Professor Troy Johnson: “They issued documents to the native people, to be read to the native people saying ‘if you don’t convert to Catholicism and give us the gold we will do all types of harm to you, we will kill your family, we will take your land, we will enslave you.’ And when native people didn’t tell them where the gold, and in many cases they didn’t know where the gold was, they simply torture these people, they burn them at the stake alive, they had large hunting dogs they fed the Indians to, it was death and destruction.”
Professor Ward Churchill: “When Bartolomé de las Casas [Dominican Priest and Writer], who was there during Columbus’ 10-year governor of the island, placed the getting population of about 3 million [Taínos]. Twentieth Century historical demographic studies have placed it as high as 8 ½ million, whatever the reality actually was, it was being reduced to 100,000 by the time he left and by 1550 it was gone. It stinks.”
The video shows the image of a long horizontal wooden rack hold by fork posts at each end and Indians hanging in a row by their necks while below there is a bonfire burning them. The words of Bartolomé de las Casas over the images read:
“They hanged 13 natives at a time in honor of Christ Our Saviour and the 12 Apostles. Straw was wrapped around their torn bodies and they were burned alive. They took babies from their mothers’ breasts, grabbing them by their feet and smashing them against rocks. They would cut an Indian’s hands and leave them dangling by a shred of skin and threw others to the dogs and thus were torn to pieces.” —Bartolomé de las Casas
The video shows images of cutting the hands of an Indian with an ax on a wooden base, of a conquistador holding a baby dangling from one leg and then throwing the baby away. It also shows hunting dogs jumping over Indians to eat them alive.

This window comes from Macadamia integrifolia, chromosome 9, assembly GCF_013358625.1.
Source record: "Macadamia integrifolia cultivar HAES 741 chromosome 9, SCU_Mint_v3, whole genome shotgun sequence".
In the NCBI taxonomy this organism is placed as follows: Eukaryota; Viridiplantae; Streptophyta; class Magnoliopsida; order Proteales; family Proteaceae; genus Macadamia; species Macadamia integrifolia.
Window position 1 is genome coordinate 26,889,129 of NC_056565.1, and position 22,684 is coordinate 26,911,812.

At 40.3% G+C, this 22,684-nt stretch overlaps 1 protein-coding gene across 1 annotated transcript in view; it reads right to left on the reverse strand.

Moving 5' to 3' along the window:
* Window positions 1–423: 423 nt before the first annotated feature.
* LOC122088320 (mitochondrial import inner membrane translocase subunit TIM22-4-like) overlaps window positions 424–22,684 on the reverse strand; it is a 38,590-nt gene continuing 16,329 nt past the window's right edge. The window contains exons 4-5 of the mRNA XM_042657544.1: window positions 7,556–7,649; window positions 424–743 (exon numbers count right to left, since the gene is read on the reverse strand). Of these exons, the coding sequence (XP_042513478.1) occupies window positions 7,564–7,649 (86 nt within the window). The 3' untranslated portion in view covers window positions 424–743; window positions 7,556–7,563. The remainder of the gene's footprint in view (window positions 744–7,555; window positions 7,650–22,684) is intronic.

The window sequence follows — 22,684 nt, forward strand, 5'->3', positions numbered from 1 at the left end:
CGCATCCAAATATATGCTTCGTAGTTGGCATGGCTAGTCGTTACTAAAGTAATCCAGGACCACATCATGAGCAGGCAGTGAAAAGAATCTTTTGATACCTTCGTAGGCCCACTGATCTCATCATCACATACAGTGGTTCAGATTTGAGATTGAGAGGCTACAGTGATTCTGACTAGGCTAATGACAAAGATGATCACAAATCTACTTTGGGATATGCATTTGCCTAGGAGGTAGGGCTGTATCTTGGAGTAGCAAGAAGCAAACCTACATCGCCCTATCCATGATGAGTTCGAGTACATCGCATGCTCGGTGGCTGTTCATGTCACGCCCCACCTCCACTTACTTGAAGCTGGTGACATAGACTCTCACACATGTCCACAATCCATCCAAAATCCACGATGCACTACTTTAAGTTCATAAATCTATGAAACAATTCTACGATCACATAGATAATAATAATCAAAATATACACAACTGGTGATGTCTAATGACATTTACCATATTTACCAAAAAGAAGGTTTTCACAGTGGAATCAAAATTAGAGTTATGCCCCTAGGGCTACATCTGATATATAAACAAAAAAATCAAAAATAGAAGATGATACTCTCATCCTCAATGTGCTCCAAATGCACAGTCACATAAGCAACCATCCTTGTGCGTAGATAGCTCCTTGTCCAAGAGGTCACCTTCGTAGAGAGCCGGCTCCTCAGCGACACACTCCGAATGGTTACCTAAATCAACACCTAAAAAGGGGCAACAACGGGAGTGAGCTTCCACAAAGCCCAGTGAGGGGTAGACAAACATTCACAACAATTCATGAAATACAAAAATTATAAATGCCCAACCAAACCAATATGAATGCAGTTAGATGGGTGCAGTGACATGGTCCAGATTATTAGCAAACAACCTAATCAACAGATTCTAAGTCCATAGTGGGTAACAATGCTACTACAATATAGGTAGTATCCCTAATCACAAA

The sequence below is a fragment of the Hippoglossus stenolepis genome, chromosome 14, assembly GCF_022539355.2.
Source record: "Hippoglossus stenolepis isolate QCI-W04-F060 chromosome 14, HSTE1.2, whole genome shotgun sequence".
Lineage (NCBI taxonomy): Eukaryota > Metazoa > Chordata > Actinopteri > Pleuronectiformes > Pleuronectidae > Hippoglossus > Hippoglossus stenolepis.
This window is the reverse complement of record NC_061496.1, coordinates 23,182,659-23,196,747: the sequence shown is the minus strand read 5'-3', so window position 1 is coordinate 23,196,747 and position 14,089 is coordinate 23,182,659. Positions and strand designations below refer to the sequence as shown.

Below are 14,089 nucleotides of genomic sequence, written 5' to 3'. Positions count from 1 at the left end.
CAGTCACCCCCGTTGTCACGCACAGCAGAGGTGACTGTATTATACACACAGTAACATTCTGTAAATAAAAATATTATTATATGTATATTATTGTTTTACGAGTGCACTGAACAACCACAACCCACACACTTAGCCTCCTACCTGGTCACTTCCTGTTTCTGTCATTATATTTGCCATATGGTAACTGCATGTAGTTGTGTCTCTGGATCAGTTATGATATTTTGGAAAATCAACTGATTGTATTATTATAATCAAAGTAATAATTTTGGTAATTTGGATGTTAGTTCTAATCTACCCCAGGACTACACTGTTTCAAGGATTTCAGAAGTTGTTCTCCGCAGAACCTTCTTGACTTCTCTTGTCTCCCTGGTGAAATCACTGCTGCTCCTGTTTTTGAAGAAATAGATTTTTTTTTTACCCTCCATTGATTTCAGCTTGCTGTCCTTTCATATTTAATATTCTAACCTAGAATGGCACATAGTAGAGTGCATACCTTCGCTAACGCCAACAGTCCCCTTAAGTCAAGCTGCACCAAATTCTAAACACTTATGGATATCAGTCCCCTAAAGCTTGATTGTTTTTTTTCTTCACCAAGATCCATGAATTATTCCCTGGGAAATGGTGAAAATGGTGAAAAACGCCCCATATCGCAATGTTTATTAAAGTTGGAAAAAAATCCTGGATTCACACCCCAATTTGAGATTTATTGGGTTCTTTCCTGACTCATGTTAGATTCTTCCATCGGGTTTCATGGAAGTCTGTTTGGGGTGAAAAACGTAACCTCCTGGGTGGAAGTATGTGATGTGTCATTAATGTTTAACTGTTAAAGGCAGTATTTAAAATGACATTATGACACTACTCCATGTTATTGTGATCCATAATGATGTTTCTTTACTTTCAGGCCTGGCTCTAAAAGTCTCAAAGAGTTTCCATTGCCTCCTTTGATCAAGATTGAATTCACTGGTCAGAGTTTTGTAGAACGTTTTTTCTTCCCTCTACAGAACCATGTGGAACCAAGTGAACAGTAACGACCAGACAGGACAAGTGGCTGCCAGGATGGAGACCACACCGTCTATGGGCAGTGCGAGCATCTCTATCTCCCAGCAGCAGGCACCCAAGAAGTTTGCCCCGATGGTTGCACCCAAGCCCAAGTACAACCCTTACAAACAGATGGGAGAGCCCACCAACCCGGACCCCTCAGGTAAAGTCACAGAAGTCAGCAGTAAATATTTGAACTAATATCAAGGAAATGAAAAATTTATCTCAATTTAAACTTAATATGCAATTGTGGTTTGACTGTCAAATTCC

Professor Ward Churchill: “Columbus is symbolic. Of what Columbus symbolizes is insidious. Columbus being valorized in the mythology of the United States is roughly the same as Germany valorizing Henry Himmler now and teaching this to Jewish students as well as German students and conditioning them to accept it.”
The video cartoon. The narrator says: “But each year on October 12 we celebrate Columbus Day, the anniversary on that day in 1492 when Columbus first sighted the land of the new world, America.” The video shows Columbus holding a telescope to sight the “new” land.
Part 2. The Sterilization of 40% of American Native Women Against Their Will and Without Their Consent
Taken from: http://www.brasschecktv.com/page/142.html . Transcription of the video by Luis Prada.
During the 1970s Bush Sr. masterminded a covert program that sterilized over 40% of Native American women against their will and without their consent.
In 1970, with conservatives in the White House concerned about “the growth of the poor and black populations”, a young George H. W. Bush authored the Family Planning Act.
The Family Planning Act
The act legalized the use of federal funds for the sterilization of members of these groups. By the mid seventies evidence that a huge number of Native American Women were being targeted found its way to then Senator James Abourezk.
Senator James Abourezk speaking (black and white video): “Somebody came to me and said that some sterilization was going on on Indian women. I publicized it and had hearings on it.”
Question: “Can you remember what the findings were?”
JA: “The findings were that was indeed sterilization going on.”
Professor Ward Churchill, Colorado University: “Based on the documents that were secured by virtue of the “illegal action” of the American Indian movement, women of all native nations warned that that organization analyzed the documents and they concluded based on the evidence they had that there was about 42% of the overall female population of child bearing not only involuntarily and in a number of cases unwillingly converted, they were not even being informed.”
A different speaker: “It used to be routine practice to try to sterilize Indian women one after the other with a very small number of children.”
Government Accounting Office Report, page 25: “We reviewed the consent forms for 115 voluntary sterilizations which were performed. In no case did the documented consents fully comply with HEW regulations.”
Professor Ward Churchill: “I mean I don’t even know how to describe how vile that was. Just absolutely incomprehensibly inhumane. And that was done as a matter of course, women coming in, for any reason, going out sterilized.”